The Federal Bureau of Investigation said Saturday it had made “significant progress” in its investigation of the death a year ago of Breonna Taylor, a young Black woman mistakenly shot and killed by police in Louisville, Kentucky during a raid of her apartment.
“Even though the Covid pandemic presented several unexpected obstacles, FBI Louisville has made significant progress in the investigation,” the field office in that city said in a statement.
Demonstrations are planned to mark the anniversary of Taylor’s death, which, along with the death in Minneapolis of George Floyd, has become a focus of protest against police abuses and racism in the United States.
“It’s been a year and justice has not been served,” Camille Bascus, a 50-year-old African American, told AFP, tears in her eyes.
She said she had come to Louisville from Atlanta, more than 400 miles (650 kilometers) away, “to represent the people without voices, because they no longer have a heartbeat. We have a voice and our lives matter.”
Twelve months after the killing – in which police shot Taylor while looking for a former friend of hers –only one of three police officers has been charged, and only for endangering Taylor’s neighbors by firing wildly.
The failure to press homicide charges – a decision denounced as “outrageous” by Taylor’s family – sparked sporadic violence in Louisville last September.
Taylor’s family and friends are now placing their hopes on the federal investigation.
The FBI statement Saturday, issued by special agent Robert Brown, said the bureau remained “steadfast in its commitment to bringing this investigation to its appropriate conclusion.”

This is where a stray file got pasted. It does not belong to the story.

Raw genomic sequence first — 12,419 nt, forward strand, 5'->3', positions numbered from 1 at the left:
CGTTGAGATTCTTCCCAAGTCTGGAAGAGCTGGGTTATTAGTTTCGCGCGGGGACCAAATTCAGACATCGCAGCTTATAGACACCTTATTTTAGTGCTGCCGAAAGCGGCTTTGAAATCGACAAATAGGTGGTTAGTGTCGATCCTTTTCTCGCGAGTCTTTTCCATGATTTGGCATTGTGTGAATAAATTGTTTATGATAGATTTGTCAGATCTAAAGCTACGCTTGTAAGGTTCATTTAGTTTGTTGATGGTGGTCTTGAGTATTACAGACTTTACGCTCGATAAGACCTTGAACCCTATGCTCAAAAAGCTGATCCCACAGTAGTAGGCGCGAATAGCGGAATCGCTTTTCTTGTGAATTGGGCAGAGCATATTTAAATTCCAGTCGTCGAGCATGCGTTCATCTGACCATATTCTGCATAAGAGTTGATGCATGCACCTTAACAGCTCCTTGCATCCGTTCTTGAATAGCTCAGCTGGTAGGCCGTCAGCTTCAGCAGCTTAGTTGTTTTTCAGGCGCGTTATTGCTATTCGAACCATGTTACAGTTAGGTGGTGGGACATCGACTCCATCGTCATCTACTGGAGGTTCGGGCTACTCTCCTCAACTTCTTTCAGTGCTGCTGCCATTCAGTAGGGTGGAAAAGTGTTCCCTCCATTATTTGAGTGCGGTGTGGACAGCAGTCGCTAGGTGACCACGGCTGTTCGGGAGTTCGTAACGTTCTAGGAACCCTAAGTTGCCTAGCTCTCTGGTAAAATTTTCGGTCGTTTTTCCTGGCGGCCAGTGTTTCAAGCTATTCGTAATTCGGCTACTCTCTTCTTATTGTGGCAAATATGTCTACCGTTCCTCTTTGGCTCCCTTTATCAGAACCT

Taylor and boyfriend Kenneth Walker were sleeping in her apartment around midnight on March 13, 2020, when they heard noise at the door. Walker, believing it was a break-in, fired his gun.
Police, who had obtained a controversial no-knock warrant to make a drug arrest, then fired some 30 shots back, mortally wounding Taylor.
While Walker said police battered down the door unannounced, the officers insisted they had identified themselves.
Two of the officers involved were fired in December.
Taylor’s death at first escaped widespread attention, but it suddenly became a focus for Black Lives Matter protesters following the death, under a policeman’s knee, of George Floyd on May 25.
To settle a civil suit, Louisville authorities agreed to pay the Taylor family $12 million and initiate police reforms.
For Camille Bascus, that is not enough. It “doesn’t bring Breonna Taylor back.”
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